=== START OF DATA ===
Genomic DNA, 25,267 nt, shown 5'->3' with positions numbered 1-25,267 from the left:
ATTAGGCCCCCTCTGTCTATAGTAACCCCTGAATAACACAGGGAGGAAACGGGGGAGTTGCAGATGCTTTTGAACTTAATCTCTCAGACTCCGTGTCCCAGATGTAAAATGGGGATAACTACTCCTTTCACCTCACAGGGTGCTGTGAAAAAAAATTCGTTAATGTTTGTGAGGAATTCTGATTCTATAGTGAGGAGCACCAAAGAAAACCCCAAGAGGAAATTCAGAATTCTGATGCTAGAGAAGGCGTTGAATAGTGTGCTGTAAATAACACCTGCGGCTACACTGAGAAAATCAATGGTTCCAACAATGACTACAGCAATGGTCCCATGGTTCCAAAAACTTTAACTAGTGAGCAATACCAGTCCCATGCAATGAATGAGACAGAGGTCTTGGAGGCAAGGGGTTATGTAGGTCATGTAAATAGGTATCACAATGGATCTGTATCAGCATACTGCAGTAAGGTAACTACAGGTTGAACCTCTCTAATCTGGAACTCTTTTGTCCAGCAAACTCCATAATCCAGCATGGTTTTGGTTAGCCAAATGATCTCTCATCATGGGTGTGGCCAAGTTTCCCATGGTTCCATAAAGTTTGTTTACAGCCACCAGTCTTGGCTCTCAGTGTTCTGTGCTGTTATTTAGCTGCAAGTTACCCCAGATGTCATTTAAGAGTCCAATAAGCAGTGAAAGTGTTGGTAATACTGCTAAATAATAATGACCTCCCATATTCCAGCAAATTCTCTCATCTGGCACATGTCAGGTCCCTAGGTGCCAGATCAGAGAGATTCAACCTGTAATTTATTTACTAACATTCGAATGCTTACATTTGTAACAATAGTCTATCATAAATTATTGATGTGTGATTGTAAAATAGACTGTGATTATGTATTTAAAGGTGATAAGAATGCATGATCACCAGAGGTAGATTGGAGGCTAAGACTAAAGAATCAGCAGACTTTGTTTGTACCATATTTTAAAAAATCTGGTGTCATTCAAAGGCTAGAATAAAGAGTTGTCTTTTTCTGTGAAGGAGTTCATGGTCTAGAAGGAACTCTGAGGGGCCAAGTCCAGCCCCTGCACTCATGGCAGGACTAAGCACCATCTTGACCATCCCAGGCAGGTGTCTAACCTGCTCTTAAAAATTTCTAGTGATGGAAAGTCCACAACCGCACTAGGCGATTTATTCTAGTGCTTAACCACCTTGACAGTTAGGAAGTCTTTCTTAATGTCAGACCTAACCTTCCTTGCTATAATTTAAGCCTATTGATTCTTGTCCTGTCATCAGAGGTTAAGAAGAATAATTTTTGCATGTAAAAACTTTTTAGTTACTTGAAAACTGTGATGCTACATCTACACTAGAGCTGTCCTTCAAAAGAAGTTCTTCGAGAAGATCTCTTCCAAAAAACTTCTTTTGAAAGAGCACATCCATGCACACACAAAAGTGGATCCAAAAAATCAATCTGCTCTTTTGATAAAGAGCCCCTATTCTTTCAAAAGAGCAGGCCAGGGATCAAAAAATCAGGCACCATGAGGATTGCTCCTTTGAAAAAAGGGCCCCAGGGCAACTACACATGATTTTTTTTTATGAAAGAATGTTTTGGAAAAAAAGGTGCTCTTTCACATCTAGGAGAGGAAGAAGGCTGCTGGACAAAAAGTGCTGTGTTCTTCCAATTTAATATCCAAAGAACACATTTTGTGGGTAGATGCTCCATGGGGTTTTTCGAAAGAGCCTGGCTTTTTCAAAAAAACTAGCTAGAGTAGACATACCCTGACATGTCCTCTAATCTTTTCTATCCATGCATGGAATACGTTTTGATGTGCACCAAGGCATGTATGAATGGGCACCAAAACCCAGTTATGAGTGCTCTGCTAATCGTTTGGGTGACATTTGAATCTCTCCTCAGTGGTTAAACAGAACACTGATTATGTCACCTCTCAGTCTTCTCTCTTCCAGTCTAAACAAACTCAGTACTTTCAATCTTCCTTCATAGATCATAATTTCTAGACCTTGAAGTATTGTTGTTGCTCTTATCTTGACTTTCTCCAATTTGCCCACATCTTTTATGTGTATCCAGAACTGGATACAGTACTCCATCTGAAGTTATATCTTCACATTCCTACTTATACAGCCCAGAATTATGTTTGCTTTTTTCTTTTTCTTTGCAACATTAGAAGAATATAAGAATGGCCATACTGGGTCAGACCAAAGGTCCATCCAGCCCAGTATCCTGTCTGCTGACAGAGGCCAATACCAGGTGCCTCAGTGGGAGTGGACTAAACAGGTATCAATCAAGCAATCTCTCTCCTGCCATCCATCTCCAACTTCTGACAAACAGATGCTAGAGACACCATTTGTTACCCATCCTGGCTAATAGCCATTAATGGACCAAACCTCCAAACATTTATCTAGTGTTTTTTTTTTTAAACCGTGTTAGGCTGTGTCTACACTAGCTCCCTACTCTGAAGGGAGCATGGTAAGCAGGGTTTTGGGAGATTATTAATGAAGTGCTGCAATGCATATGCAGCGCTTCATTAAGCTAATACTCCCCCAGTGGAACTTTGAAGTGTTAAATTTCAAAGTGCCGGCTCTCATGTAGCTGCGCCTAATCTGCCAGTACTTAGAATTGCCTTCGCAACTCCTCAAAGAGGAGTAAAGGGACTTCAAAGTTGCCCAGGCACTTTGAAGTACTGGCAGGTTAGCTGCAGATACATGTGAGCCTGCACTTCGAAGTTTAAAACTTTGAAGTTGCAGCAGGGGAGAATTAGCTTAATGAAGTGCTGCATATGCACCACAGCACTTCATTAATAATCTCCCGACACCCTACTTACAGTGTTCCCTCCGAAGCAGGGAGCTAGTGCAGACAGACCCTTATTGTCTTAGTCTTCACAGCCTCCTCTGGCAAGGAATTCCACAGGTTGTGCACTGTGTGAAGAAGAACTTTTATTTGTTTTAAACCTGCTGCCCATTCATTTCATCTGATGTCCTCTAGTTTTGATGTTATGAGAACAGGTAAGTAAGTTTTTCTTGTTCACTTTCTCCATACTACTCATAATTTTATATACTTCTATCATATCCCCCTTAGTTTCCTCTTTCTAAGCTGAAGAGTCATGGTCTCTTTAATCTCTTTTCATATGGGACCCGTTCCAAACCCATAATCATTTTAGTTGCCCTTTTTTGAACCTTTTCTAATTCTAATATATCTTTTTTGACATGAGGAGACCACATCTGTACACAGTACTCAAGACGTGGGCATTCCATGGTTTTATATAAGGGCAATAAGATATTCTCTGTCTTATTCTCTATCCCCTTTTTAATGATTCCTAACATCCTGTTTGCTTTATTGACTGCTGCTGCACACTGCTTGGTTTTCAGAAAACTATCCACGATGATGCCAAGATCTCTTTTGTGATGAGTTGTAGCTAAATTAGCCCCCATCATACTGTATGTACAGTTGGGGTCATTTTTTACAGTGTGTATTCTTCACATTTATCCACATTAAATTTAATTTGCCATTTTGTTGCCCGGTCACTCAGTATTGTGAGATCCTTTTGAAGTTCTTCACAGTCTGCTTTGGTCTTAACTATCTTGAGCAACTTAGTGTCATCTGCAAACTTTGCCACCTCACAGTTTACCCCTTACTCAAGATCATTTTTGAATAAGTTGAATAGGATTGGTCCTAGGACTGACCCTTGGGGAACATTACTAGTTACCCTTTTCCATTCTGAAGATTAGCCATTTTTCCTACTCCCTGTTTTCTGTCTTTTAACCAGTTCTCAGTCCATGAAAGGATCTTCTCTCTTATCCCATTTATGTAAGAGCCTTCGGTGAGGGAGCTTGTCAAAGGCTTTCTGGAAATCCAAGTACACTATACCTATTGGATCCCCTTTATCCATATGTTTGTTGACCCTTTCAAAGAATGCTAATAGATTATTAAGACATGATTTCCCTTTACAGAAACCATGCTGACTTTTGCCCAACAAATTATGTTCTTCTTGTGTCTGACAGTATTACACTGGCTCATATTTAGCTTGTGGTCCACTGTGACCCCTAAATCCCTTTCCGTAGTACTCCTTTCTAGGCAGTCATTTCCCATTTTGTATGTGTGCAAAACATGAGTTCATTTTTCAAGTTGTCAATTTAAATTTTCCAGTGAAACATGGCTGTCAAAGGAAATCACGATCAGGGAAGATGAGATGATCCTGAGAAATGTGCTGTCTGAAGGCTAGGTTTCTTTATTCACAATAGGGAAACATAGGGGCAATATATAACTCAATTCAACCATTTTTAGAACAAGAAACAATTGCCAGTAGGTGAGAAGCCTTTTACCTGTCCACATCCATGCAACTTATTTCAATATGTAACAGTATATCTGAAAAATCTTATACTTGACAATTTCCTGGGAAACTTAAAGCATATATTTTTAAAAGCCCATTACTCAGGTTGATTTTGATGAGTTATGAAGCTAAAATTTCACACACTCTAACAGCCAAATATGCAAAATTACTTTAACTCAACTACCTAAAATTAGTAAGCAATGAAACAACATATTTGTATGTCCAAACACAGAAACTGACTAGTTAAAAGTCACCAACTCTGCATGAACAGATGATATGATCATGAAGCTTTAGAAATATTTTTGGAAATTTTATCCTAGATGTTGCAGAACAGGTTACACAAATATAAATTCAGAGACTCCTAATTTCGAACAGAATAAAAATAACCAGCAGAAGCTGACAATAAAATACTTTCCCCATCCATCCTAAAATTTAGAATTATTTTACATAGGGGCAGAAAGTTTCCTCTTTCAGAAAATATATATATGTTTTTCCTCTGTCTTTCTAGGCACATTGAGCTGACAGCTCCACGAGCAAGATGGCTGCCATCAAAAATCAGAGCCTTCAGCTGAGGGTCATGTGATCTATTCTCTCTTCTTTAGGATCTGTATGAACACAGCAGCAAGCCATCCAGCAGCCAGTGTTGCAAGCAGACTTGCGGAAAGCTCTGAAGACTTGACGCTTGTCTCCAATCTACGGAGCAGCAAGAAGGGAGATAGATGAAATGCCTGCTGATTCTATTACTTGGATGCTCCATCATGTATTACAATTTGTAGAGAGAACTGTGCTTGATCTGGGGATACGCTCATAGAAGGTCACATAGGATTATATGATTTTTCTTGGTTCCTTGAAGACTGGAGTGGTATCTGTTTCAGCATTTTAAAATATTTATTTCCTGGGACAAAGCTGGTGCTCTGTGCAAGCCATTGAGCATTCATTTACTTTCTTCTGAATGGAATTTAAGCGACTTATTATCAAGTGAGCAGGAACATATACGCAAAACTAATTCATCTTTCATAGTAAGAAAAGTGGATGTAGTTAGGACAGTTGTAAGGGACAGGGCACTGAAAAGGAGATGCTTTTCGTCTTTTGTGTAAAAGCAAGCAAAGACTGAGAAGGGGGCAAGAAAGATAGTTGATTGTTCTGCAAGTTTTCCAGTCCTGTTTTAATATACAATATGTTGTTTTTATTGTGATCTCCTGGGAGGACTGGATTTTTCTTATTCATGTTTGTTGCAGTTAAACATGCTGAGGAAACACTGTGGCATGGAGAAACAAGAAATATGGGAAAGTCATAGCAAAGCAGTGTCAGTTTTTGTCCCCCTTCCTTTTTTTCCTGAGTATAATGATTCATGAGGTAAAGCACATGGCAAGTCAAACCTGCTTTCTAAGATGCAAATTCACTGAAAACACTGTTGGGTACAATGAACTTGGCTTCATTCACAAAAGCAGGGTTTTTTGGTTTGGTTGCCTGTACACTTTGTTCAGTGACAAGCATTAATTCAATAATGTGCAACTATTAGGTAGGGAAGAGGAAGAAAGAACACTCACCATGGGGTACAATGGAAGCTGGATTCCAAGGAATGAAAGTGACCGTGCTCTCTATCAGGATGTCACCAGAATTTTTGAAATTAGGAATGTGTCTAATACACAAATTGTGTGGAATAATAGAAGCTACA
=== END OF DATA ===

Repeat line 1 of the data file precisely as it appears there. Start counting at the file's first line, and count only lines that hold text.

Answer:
Genomic DNA, 25,267 nt, shown 5'->3' with positions numbered 1-25,267 from the left: